LearnBlogCareersHelpLog InSign Up

What is a Hedge?


A hedge in investing is the practice of offsetting potential losses in one asset with potential gains in another investment — importantly, a hedge should generally be expected to see its price move not in tandem with the asset being hedged.

🤔 Understanding a hedge

A hedge is an investment to offset the potential for loss in another investment. The idea is to ensure that if one investment fails, there is another investment — assumed not to move in tandem with the first investment — to offset the loss. There are many hedging strategies, and they all revolve around finding a risk management strategy to try to keep your portfolio from being gutted by a downturn in one type of investment. The idea of a hedge is to attempt to ensure that if one investment fails, there is another investment on the rise to offset the loss of the first. There is no perfect hedge without any risk of loss. Hedge funds leverage combined investments and use sophisticated hedging methods, but you do not have to invest in a hedge fund to use hedging strategies in your portfolio.


Say you invest a chunk of money in the fictional tech company Flibbertigibbets Dot Com. You expect the company’s stock price to rise. However, since you’ve invested a lot, you want some insurance should the price go down instead. To mitigate that risk, you buy a put option to sell your Flibbertigibbets Dot Com stock at its current price. The put option is your hedge against the risk of a falling stock price.


A hedge is like an insurance policy…

When you own a car, you usually purchase an insurance policy to cover losses from potential accidents. If you lose value because the car is totaled, you expect to gain value from the insurance company writing you a check to cover the damage. Similarly, a hedge can counteract losses in the value of an asset.

illo-hedge-desktop mobile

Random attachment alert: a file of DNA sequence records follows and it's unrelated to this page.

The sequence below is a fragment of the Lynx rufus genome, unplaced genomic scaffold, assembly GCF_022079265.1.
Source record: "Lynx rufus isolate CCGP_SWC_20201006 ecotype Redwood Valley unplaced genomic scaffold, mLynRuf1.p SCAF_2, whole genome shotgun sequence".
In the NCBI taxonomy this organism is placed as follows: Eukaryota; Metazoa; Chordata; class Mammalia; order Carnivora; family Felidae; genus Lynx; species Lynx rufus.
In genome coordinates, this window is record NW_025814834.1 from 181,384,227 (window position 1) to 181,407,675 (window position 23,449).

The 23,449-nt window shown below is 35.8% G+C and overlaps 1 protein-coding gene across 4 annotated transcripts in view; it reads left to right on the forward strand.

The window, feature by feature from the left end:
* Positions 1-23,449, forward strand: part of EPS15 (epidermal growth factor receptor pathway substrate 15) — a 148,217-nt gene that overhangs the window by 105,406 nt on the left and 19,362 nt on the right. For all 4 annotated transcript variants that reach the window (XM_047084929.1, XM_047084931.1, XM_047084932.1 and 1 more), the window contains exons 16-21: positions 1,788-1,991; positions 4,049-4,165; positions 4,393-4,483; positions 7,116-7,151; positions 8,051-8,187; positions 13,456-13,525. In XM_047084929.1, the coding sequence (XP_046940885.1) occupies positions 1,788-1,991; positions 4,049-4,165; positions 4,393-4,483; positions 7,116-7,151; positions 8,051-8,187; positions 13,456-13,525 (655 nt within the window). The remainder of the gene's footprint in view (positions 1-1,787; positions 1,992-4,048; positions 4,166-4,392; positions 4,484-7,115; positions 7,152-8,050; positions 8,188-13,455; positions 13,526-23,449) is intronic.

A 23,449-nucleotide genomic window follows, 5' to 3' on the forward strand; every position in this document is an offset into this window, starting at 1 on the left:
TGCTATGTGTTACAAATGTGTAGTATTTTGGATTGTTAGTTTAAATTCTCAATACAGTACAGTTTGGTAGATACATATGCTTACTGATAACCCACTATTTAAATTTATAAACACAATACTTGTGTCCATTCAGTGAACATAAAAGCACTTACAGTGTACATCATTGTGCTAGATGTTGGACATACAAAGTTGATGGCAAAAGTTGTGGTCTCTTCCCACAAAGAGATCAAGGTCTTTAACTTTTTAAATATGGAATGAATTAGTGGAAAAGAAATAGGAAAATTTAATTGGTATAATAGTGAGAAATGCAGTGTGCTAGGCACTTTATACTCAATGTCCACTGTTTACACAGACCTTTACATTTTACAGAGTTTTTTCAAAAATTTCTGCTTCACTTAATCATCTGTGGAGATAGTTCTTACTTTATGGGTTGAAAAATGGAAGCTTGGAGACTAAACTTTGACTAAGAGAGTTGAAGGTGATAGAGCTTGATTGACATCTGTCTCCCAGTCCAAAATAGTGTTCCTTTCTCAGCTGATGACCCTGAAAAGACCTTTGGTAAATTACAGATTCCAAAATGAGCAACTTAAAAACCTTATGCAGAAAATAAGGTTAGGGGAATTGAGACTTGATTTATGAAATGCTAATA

Tell me more...

What kind of investments can be used with hedging?
What is a hedging instrument?
What are the risks and rewards of hedging?
What are hedge funds?
Additional Disclosure:

What kind of investments can be used with hedging?

Items that can be bought and sold without physically taking ownership of the product (like stocks, bonds, options, and futures contracts) are probably the most common instruments of hedging and more easily allow other hedging strategies as well.

Derivatives are often used in hedging strategies. These are contracts whose value relies on the underlying security. A call option order lets you buy stocks at a specific price. You don’t have to buy the stock, but it gives you the option of buying it at a specified price. Options let you hedge by creating a situation where you can offset losses in securities you hold, but you don’t have to act unless the conditions you want occur. There are options available to hedge against an unfavorable rise or fall in the security you hold. Put options (which give you the ability to sell a security at a specific price) and call options (ability to buy at a certain price) are two common options. Futures are similar to options, but for commodities. Commodities are things like sugar, wheat, oranges, and oil.

You can hedge currencies through the exchange rate and foreign exchanges as well, similar to a stock. Just like stock prices fluctuate, currency prices (as they relate to other currencies) fluctuate. The US dollar may be strong against the Japanese yen but weak against the euro at a given time, but that might change later due to economic conditions. Foreign currency hedging can involve sing currencies that offset each other’s weaknesses, for example.

What is a hedging instrument?